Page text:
For many companies, LMS reporting is a black box of data that provides limited insight. It’s not that there isn’t any data, but accessing or using the data can be very challenging and frustrating.
Data-driven LMS reporting is a fundamental part of assessing the success of your online learning initiative. But without data-driven insights, you have no way of measuring learners’ success or improving your online learning programs—It’s like flying blind.
5 Basic Ways to Measure Learning Success with LMS Reporting
Usually, companies are blocked by one or more of the following challenges:
- Technology limitations—the LMS is limited in its ability to let you use the data it collects
- Inadequate access to data—especially data about the time people spend learning
- Lack of reporting expertise—even with robust data reporting tools, you need expertise on your team to make the best use of the tools and the data
In fact, a recent survey by Chief Learning Officer and Raytheon found that 50% of learning and design departments lacked the skills to do formal reporting. With these tips, we’ll show you how you can start taking first steps toward measuring your learners’ success.
Many people want to be data-driven and want to do more reporting on learning success, but they don’t know where to start. Here are five basic, straightforward LMS reports that you can quickly get started on.
1. Monitoring Learner Progress
This is what you might call the first wave of reporting. It contains very basic information about enrollment and learner activity—including the following data:
- Who is enrolled?
- Who is NOT enrolled?
- What are the start, end, and due dates?
- Who is complete or not complete?
While these are basic reports, they can be helpful for many kinds of purposes, including enrollment reports or tracking progress reports. They can also be very useful to identify if someone is falling behind.
2. Course Activity and Engagement
Course activity and engagement reports provide the second wave of reporting. You’ll start to get more insight into the learning and engagement of each learner. These reports help you to see trends and correlations among different data sets, and compare results with different activities.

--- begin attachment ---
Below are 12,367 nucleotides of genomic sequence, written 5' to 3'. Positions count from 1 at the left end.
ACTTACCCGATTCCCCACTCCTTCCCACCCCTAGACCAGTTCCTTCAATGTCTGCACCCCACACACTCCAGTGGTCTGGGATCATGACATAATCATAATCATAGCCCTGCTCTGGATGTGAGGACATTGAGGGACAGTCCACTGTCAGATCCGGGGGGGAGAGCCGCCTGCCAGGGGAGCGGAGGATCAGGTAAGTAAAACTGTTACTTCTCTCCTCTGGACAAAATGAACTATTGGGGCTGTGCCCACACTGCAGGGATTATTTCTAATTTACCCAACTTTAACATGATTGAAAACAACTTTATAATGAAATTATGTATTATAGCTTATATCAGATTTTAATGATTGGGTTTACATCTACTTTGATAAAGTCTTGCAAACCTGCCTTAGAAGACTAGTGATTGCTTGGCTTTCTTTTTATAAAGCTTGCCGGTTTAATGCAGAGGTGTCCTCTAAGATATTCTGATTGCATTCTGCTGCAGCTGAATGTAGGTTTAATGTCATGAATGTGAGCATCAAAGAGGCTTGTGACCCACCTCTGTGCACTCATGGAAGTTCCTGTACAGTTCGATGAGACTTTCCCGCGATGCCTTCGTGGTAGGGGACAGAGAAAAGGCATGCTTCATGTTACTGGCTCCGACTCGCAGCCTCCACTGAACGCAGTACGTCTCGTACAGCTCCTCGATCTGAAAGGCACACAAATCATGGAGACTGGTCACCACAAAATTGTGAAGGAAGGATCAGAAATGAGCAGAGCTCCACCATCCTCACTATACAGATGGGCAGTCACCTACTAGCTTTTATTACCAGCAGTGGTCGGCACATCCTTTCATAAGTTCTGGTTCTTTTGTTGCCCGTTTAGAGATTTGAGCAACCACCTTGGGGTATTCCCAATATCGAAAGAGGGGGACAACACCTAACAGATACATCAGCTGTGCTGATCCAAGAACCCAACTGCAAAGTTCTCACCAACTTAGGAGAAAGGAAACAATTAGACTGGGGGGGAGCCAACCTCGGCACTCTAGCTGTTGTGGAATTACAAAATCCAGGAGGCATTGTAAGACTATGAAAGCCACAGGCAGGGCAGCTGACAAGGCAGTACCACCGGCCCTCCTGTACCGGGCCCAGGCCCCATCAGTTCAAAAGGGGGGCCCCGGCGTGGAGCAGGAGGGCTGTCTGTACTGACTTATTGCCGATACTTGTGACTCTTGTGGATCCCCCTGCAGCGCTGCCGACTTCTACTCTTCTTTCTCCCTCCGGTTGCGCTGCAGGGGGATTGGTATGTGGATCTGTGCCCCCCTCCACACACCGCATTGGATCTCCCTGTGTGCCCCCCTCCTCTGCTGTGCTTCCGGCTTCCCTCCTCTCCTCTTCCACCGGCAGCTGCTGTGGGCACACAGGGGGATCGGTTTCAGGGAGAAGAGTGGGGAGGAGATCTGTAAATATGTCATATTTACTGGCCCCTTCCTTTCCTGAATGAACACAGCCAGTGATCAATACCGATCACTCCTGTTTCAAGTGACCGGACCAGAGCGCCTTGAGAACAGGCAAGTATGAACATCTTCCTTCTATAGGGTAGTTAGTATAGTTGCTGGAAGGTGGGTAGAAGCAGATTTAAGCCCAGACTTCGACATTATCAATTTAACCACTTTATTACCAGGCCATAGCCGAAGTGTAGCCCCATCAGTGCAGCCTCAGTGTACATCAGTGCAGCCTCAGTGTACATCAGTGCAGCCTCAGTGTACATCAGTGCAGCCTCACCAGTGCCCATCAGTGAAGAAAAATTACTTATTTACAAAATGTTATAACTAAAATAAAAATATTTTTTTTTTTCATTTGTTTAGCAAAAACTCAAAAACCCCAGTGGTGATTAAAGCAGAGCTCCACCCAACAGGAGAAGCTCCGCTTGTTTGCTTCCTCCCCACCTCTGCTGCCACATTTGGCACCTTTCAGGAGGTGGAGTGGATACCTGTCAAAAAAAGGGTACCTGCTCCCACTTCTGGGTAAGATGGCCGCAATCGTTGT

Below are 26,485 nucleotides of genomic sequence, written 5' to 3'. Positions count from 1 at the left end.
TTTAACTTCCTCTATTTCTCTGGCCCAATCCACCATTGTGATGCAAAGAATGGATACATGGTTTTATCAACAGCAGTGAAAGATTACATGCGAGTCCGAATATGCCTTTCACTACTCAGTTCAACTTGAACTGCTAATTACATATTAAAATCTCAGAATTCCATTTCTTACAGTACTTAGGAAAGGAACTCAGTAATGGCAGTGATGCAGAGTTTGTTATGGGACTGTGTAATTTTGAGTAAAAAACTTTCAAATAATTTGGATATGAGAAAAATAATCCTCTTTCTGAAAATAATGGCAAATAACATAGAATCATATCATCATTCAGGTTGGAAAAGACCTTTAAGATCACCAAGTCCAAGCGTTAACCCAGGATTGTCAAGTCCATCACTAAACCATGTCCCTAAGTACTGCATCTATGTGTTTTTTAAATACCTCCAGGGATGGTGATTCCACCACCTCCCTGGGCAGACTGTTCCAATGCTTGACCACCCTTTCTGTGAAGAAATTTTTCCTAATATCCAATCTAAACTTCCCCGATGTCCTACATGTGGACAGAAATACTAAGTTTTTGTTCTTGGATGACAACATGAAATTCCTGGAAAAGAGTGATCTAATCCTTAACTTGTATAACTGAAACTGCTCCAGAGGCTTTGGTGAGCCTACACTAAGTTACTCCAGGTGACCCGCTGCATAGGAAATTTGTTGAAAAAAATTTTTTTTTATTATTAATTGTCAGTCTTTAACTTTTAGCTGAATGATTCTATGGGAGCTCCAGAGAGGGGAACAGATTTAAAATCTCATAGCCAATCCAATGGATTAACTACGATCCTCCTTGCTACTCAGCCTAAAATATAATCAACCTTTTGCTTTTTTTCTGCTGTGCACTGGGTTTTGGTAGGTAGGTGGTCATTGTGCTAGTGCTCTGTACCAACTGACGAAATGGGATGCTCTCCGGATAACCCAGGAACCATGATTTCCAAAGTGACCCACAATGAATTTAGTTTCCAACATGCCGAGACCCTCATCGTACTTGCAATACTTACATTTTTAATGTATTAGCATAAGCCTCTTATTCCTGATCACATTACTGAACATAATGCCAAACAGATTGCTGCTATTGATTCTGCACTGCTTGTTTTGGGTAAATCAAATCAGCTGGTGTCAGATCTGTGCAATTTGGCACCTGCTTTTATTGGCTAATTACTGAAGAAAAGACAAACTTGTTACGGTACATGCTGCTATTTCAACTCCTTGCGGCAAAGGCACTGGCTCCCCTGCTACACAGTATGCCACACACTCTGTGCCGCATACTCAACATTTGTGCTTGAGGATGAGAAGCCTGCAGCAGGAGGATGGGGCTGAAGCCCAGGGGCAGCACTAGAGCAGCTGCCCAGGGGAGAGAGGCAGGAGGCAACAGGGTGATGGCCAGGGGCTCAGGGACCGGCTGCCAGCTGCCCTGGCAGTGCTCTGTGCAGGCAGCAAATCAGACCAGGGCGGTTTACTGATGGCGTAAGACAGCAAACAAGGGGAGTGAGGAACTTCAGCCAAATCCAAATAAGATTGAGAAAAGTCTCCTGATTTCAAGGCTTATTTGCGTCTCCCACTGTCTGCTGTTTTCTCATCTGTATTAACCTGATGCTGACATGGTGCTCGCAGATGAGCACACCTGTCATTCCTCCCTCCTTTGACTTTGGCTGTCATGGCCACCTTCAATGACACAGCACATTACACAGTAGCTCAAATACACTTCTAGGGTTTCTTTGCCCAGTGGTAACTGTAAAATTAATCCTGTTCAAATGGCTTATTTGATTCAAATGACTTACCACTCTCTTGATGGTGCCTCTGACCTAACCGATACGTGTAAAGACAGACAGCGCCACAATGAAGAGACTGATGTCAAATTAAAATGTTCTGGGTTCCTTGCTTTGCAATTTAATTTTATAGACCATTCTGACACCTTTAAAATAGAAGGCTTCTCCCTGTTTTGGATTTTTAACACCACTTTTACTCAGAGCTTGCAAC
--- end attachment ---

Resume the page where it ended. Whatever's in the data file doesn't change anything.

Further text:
Your reports can include a wide range of information about activity and engagement level. For example:
- Number of logins, course visits, or resource views (URLs, videos, quizzes, etc.). Notice which resources were used and not used. Are some resources more useful? Are some resources more difficult to find?
- Forum activity. How many posts, replies, and views did each learner have? Use this information to infer topics that were most interesting or challenging.
- Activity submissions
- Completion rates
- Time spent. Notice how much time was spent on each of the resources, sessions, and activities. This can be a very helpful indicator of interest, value, and perceived importance.
3. Time Spent Learning
Time Spent Learning reports focus mostly on the time that learners spend on activities and courses. You’ll want to look for correlations and trends between their time spent learning and course grades.
This can be helpful for instructional design purposes. As you analyze the data, ask questions such as these:
- Does the course or activity take as long to complete as intended?
- Are topics difficult to grasp?
- Are learners actually spending time on learning?
4. Analyze Learning Effectiveness
This report is the third wave of reporting and gets at Level 2 of the Kirkpatrick model—providing the data to determine if the courses are actually effective. With this report, you’re analyzing the learning itself: did students actually learn what they were supposed to learn, and to what degree?
You can use data from feedback analysis and pre-/post-assessments. For example:
- Feedback, surveys, questionnaires
- Quiz statistics
- Quiz questions that stand out (e.g., a high percentage of learners get a specific question wrong)
As you evaluate the data, look for trends across courses, sections, and groups of learners (age, sex, occupation, etc.). These kinds of spikes or trends can reveal poorly worded questions or unintended built-in biases.
5. Visualizing Compliance Data
Not everyone will benefit from this report, but it can be very helpful in organizations that need to audit compliance. If you provide compliance training, you can create automated reports that keep your compliance officers fully informed of your company’s status. You can also automate reminders to employees when their certifications are about to expire.
Your compliance reports can include the following data:
- Completion / attendance information
- Time spent on courses
- Certificates issued or expired
- Audit trail reporting—have the learners actually gone through all of the required components of the course?
Meaningful Reports You Can Actually Use
Reporting the data and reporting the data meaningfully are two different things. Learning reports can be arduous to decipher if you don’t have a reporting solution that makes it easy to read.
Zoola Analytics is a cloud-based reporting software that allows you to transform your LMS data into meaningful learning and training insights in minutes. Zoola makes it faster to perform analyses and build reports. You can dig deeper into learner data, generate full insights into learning programs, and create customized reports quickly. You can eliminate hours of effort to report on eLearning usage and outcomes. Zoola even lets you create stunning visual reports and dashboards, making your data easy to understand at a glance.
Discover for yourself how Zoola can make your data-driven reporting easy and manageable—watch our on-demand Zoola Analytics webinar.
About Stewart Rogers